The widespread use of nano-biomaterials (NBMs) has increased the chance of human exposure. Although ingestion is one of the major routes of exposure to NBMs, it is not thoroughly studied to date. NBMs are expected to be dramatically modified following the transit into the oral-gastric-intestinal (OGI) tract. How these transformations affect their interaction with intestinal cells is still poorly understood. NBMs of different chemical nature-lipid-surfactant nanoparticles (LSNPs), carbon nanoparticles (CNPs), surface modified Fe3O4 nanoparticles (FNPs) and hydroxyapatite nanoparticles (HNPs)-were treated in a simulated human digestive system (SHDS) and then characterised. The biological effects of SHDS-treated and untreated NBMs were evaluated on primary (HCoEpiC) and immortalised (Caco-2, HCT116) epithelial intestinal cells and on an intestinal barrier model.

Changes of physico-chemical properties of nano-biomaterials by digestion fluids affect the physiological properties of epithelial intestinal cells and barrier models

Antonello, Giulia;Marucco, Arianna;Gazzano, Elena;Barbero, Francesco;Baldi, Giovanni;Bergamaschi, Enrico;Fenoglio, Ivana
;
Riganti, Chiara
2022

Abstract

The widespread use of nano-biomaterials (NBMs) has increased the chance of human exposure. Although ingestion is one of the major routes of exposure to NBMs, it is not thoroughly studied to date. NBMs are expected to be dramatically modified following the transit into the oral-gastric-intestinal (OGI) tract. How these transformations affect their interaction with intestinal cells is still poorly understood. NBMs of different chemical nature-lipid-surfactant nanoparticles (LSNPs), carbon nanoparticles (CNPs), surface modified Fe3O4 nanoparticles (FNPs) and hydroxyapatite nanoparticles (HNPs)-were treated in a simulated human digestive system (SHDS) and then characterised. The biological effects of SHDS-treated and untreated NBMs were evaluated on primary (HCoEpiC) and immortalised (Caco-2, HCT116) epithelial intestinal cells and on an intestinal barrier model.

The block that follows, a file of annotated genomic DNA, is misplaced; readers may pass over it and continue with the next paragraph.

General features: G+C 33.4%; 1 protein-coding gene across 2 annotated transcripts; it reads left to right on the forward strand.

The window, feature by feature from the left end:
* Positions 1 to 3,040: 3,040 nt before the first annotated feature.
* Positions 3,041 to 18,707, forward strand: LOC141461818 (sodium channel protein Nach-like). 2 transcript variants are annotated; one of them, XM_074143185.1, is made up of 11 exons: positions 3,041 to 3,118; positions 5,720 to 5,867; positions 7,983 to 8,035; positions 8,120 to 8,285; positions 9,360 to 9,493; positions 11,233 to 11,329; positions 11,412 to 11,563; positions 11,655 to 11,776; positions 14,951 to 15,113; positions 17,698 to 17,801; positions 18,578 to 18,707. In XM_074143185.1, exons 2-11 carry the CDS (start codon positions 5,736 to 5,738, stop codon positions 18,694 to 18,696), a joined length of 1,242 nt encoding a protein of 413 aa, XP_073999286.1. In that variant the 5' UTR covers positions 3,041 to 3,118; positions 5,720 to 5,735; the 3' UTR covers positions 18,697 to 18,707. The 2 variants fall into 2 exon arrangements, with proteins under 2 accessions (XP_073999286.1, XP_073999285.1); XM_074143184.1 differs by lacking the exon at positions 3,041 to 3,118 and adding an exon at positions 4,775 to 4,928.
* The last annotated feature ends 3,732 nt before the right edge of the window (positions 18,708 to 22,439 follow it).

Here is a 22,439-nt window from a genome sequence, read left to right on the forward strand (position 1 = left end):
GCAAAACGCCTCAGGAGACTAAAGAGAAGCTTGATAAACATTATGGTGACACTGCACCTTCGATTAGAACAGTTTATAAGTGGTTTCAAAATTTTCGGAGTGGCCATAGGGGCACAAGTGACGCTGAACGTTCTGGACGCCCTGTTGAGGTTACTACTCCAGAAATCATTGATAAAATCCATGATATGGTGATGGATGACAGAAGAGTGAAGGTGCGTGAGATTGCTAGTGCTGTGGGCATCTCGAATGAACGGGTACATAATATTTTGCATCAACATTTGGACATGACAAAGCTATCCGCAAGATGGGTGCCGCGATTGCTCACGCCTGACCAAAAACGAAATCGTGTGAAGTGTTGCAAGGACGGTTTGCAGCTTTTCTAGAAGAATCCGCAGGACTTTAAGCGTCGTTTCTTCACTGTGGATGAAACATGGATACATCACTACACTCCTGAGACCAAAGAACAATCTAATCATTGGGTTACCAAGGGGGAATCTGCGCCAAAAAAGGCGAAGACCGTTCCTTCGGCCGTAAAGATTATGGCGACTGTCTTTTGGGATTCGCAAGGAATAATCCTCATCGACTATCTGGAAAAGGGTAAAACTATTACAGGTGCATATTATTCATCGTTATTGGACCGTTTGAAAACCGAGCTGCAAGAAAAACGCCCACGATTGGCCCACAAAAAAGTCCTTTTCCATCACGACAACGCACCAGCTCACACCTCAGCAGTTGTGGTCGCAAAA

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Biotransformation; Caco-2; Gastro-intestinal barrier; HCT116; HCoEpiC; In vitro simulated digestion; Inflammation; Nano-biomaterials; Permeability; Toxicity; Caco-2 Cells; Digestion; Humans; Hydroxyapatites; Liposomes; Nanoparticles; Permeability; Tight Junctions; Biocompatible Materials; Intestinal Mucosa
Antonello, Giulia; Marucco, Arianna; Gazzano, Elena; Kainourgios, Panagiotis; Ravagli, Costanza; Gonzalez-Paredes, Ana; Sprio, Simone; Padín-González, Esperanza; Soliman, Mahmoud G; Beal, David; Barbero, Francesco; Gasco, Paolo; Baldi, Giovanni; Carriere, Marie; Monopoli, Marco P; Charitidis, Costas A; Bergamaschi, Enrico; Fenoglio, Ivana; Riganti, Chiara
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Utilizza questo identificativo per citare o creare un link a questo documento: https://hdl.handle.net/2318/1870859
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